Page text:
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High Street, Irchester - - 266898.jpg
High Street, Irchester
Grid reference: SP8967
Location: 52°16’42"N, 0°39’20"W
Population: 4,745  (2011)
Post town: Wellingborough
Postcode: NN29
Dialling code: 01933
Local Government
Council: Wellingborough

Irchester is a village and parish in Northamptonshire, adjacent to the border with Bedfordshire. The village lies two miles south-east of Wellingborough and two miles south-west of Rushden. The population at the 2011 Census was 4,745.[1] Little Irchester and Knuston also lie in the parish.


Irchester was spelt Yranceaster in 973 and Irencestre in the 1086 Domesday Book. A. D. Mills wrote that name was formed from the Old English personal name Ira or *Yra with the suffix ceaster denoting a Roman station,[2] but another theory is that Iren Ceastre was an Anglo-Saxon name meaning "iron fortress".[3] In the 11th century, it was spelt Erncestre or Archester and had evolved to Erchester by the 12th century.[4]

Chester Farm

Chester Farm is one mile north of the village of Irchester, with the A45 road to its south and the River Nene to the north. The area "represents a unique piece of historic landscape of high importance... preserving in a small area a wide range of historic features spanning several thousand years"[5] and is a scheduled monument protected by law.[6] Mesolithic flints have been found, with signs of later prehistoric settlement and a "nationally important" walled Roman town.

The Roman name of the settlement has been lost, but evidence has been found of many buildings, a cemetery, occupation outside the town walls, and a causeway across the Nene floodplain.[5] A Romano-Celtic temple was recorded inside the town boundary. Square-shaped, it faced south-east; its outer portico measured 38 feet square and the inner cella about 17 feet square. The walls were around two feet thick. The tombstone of a Strator Consularis - 'a transportation officer of the consular governor' - was also found at the town,[7] and an inscription found at Irchester suggests evidence of an organised horse breeding operation.[8]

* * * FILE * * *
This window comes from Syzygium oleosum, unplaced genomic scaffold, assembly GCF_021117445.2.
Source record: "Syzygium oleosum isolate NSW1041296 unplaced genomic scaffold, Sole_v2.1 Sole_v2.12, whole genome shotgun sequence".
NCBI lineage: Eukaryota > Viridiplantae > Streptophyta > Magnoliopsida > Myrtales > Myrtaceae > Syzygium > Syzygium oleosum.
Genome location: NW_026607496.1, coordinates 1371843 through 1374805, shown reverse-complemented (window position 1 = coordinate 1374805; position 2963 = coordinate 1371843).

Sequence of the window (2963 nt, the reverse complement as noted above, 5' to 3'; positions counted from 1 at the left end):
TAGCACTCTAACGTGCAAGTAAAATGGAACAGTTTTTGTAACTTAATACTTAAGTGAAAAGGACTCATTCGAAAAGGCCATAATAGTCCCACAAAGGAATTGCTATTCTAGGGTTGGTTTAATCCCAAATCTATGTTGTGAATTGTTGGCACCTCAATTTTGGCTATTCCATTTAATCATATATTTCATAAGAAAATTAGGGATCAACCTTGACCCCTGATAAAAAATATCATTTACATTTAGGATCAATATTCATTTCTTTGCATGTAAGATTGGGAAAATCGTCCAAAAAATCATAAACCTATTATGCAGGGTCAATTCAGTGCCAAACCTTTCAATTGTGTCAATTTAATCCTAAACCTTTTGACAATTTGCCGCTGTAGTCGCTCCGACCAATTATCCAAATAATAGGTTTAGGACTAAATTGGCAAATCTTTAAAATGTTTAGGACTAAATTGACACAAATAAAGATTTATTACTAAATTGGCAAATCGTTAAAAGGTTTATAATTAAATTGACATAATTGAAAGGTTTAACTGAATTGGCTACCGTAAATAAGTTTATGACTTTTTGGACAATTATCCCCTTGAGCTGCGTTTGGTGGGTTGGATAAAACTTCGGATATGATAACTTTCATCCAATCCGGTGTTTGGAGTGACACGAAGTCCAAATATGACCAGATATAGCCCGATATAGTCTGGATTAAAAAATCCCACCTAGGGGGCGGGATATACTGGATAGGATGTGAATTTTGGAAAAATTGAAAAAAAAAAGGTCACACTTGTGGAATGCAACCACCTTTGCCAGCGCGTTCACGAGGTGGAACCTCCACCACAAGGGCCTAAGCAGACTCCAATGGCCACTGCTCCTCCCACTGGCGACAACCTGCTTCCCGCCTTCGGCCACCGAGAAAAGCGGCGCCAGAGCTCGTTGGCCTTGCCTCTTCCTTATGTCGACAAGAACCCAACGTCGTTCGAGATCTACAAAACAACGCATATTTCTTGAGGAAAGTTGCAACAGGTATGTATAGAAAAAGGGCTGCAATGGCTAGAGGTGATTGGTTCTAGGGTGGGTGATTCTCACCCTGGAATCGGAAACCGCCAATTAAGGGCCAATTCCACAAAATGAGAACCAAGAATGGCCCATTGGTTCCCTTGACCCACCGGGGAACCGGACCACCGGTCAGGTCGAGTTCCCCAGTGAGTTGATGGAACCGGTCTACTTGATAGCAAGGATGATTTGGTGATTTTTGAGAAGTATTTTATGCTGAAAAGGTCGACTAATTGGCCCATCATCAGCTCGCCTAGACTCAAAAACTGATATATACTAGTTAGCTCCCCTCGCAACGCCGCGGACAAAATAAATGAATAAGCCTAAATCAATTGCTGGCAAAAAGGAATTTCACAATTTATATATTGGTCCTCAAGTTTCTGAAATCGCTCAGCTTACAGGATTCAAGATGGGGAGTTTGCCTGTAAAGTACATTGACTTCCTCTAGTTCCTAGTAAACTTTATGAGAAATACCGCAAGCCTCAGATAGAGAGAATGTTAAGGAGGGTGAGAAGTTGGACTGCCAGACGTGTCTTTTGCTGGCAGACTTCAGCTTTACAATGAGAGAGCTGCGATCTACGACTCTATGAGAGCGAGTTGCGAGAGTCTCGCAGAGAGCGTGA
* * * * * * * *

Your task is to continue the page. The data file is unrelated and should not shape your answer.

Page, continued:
A road through the middle of the site (running north-south) and three rectangular buildings to the west of the road have been identified. As only one Roman road has been found leading away from the site, to the south, it is "highly likely" that the river was used as a means of transport and communication with other Roman settlements at Duston, to the south-west, and Thrapston, to the north-east.[7]

Next to the Roman walled town, there are remains of the mediæval hamlet of Chester by the Water (which may have existed since Anglo-Saxon times) and the later Chester House and Farm which had gardens and parkland. In the late 19th and early 20th Centuries, ironstone quarrying took place to the south-west of Chester, but most of the site avoided serious damage. The tramways and other industrial artifacts have since become "historically important" in their own right.[5]

In 2004, Northamptonshire Council received a grant of £1.2 million[9] from the Office of the Deputy Prime Minister and purchased Chester Farm, including the walled Roman town and the deserted medieval village of Chester on the Water. Wellingborough's Local Plan states that "planning permission will be granted for a heritage park in association with the archaeological remains of the Chester camp ancient monument"[10] as part of the planned River Nene Regional Park. The aims of the development of the park are to make Chester Farm accessible to the public and provide opportunities for education, leisure and recreation. However, the park plan stalled, due to the lack of "a viable business plan and subsequent pressure on resources."[5] A county council report of November 2007 stated that "In order to safeguard the heritage asset, Cabinet is asked to... declare Chester Farm surplus to the operational requirements of the Council and to approve its sale."[11] Subsequently, in 2010, the farmhouse was gutted by fire.[12]